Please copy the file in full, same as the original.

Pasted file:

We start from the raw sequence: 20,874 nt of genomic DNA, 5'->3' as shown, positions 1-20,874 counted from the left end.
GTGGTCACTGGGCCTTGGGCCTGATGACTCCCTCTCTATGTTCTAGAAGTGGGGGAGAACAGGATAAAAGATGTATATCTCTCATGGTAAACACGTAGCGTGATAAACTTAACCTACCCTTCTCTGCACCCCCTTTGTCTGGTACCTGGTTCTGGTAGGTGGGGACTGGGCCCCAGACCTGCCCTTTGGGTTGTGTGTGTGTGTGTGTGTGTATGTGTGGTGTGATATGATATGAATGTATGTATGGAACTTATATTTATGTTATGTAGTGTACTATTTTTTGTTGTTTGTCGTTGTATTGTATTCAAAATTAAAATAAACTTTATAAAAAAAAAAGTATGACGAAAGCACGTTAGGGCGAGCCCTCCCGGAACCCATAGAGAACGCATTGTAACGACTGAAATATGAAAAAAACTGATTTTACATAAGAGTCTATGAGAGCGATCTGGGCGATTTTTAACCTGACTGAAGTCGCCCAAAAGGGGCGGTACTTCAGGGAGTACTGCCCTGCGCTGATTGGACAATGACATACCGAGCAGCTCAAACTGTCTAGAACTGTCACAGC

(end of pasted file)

We start from the raw sequence: 20,874 nt of genomic DNA, 5'->3' as shown, positions 1-20,874 counted from the left end.
GTGGTCACTGGGCCTTGGGCCTGATGACTCCCTCTCTATGTTCTAGAAGTGGGGGAGAACAGGATAAAAGATGTATATCTCTCATGGTAAACACGTAGCGTGATAAACTTAACCTACCCTTCTCTGCACCCCCTTTGTCTGGTACCTGGTTCTGGTAGGTGGGGACTGGGCCCCAGACCTGCCCTTTGGGTTGTGTGTGTGTGTGTGTGTGTATGTGTGGTGTGATATGATATGAATGTATGTATGGAACTTATATTTATGTTATGTAGTGTACTATTTTTTGTTGTTTGTCGTTGTATTGTATTCAAAATTAAAATAAACTTTATAAAAAAAAAAGTATGACGAAAGCACGTTAGGGCGAGCCCTCCCGGAACCCATAGAGAACGCATTGTAACGACTGAAATATGAAAAAAACTGATTTTACATAAGAGTCTATGAGAGCGATCTGGGCGATTTTTAACCTGACTGAAGTCGCCCAAAAGGGGCGGTACTTCAGGGAGTACTGCCCTGCGCTGATTGGACAATGACATACCGAGCAGCTCAAACTGTCTAGAACTGTCACAGC